The Ambivalence of Change and Resistance

  • Robert Boyer
  • Jean-Pierre Durand


The case studies reported in the previous chapter reveal how the principles behind the emerging production paradigm are being implemented. However we have shown that while they are partially successful, social forces or socio-organisational constraints can restrict the coherence of the overarching principles. In this chapter we pursue this question further, to investigate the real structural depth of such changes (including their associated technologies), analysing some of the contradictions and constraints that seem to be integral to them.


Production System Production Worker Team Leader General Motor Work Organisation 
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Notes and References

  1. 3.
    In R. Shook, Turnaround: the New Ford Motor Company (New York: Basic Books, 1990), p. 90.Google Scholar
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    D. Linhart, Le torticolis de l’autruche (Paris: Seuil, 1991), 86–7.Google Scholar
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    Stephen Wood, ‘Le modèle japonais: postfordisme ou japonisation du fordisme?’, in J.-P. Durand (ed.), Vevs un nouveau modéle productif?, (Paris: Syros, 1993). Wood shows how the Japanese system is a systematisation of Fordism and that it perpetuates mass production: ‘Most products associated with Japan in world trade are classic mass products, like cameras, radios, televisions and cars. More than any other country Japan has created markets for mass products like video and cassette players and faxes. While just-in-time could be used to reduce the length of production runs through the acceleration of tool changes, it has not necessarily led to a reduction in lot size or a wider variety of products manufactured on the same production equipment’. See alsoGoogle Scholar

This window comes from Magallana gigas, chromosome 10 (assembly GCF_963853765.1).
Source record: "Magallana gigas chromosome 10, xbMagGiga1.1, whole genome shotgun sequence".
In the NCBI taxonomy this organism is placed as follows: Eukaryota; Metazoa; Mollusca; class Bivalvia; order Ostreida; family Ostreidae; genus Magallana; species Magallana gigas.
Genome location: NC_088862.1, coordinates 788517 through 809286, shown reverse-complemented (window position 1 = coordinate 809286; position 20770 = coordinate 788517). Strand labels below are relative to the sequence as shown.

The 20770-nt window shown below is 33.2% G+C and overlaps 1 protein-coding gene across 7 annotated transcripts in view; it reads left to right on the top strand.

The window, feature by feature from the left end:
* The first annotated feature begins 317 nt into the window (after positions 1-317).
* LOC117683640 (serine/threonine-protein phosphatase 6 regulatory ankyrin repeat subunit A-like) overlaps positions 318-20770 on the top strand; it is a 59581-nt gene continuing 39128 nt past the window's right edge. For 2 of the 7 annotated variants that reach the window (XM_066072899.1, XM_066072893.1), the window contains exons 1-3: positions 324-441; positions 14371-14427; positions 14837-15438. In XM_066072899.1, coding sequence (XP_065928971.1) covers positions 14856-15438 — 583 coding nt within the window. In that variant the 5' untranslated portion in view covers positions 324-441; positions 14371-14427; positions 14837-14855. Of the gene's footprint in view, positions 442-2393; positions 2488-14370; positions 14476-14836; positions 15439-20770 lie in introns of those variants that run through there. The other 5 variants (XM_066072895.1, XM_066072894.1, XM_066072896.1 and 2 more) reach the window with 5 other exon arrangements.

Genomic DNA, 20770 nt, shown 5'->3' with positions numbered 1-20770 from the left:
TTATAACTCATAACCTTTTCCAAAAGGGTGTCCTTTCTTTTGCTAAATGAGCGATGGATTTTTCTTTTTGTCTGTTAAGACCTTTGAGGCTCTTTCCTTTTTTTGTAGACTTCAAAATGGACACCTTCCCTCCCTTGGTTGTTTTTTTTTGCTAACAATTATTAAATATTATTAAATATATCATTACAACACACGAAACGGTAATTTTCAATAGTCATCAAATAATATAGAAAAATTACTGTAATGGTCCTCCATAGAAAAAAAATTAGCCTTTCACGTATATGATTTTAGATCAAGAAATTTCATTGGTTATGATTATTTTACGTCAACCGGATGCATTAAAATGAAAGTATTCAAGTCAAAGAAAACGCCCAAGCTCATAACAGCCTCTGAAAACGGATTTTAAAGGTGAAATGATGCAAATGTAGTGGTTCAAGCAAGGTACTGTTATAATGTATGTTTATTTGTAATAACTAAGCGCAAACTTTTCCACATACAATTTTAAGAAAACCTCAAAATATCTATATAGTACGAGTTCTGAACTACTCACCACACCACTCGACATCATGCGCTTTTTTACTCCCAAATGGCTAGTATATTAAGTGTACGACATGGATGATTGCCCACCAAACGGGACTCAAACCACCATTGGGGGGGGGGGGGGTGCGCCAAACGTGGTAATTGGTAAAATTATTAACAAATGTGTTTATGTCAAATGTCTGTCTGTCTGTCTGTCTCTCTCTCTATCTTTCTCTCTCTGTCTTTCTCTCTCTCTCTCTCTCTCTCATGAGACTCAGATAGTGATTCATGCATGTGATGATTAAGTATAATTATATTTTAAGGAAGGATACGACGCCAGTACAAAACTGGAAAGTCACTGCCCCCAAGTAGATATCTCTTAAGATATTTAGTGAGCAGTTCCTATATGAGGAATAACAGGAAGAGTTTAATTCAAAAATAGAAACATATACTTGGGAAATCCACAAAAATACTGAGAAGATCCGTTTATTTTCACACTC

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    See the chapter ‘Travail contre technologie’ in J.-P. Durand and F. X. Merrien, Sortie de siècle. La France en mutation (Paris: Vigot, 1991). This chapter shows how information technology helps management accumulate know-how, as recommended by F. W. Taylor, for whom the engineering department specialists were expected to learn from the workers.Google Scholar
  12. 20.
    See also Andrew Mair, Honda’s Global Local Corporation (London: Macmillan, 1994) for an analysis of Honda’s mass manufacturing process at its North American operations, and the particular form of work organisation, similar to those described above, that is consistent with it. Mair also uses the label ‘flexible mass production’ to describe Honda’s system.Google Scholar
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    M. Freyssenet and J.-C. Thénard, ‘Choix d’automatisation, efficacité productive et contenu du travail’, Cahiers du GIP, Mutations Industrielles, vol. 22 (Paris, 1989).Google Scholar

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© Robert Boyer and Jean-Pierre Durand 1993

Authors and Affiliations

  • Robert Boyer
  • Jean-Pierre Durand

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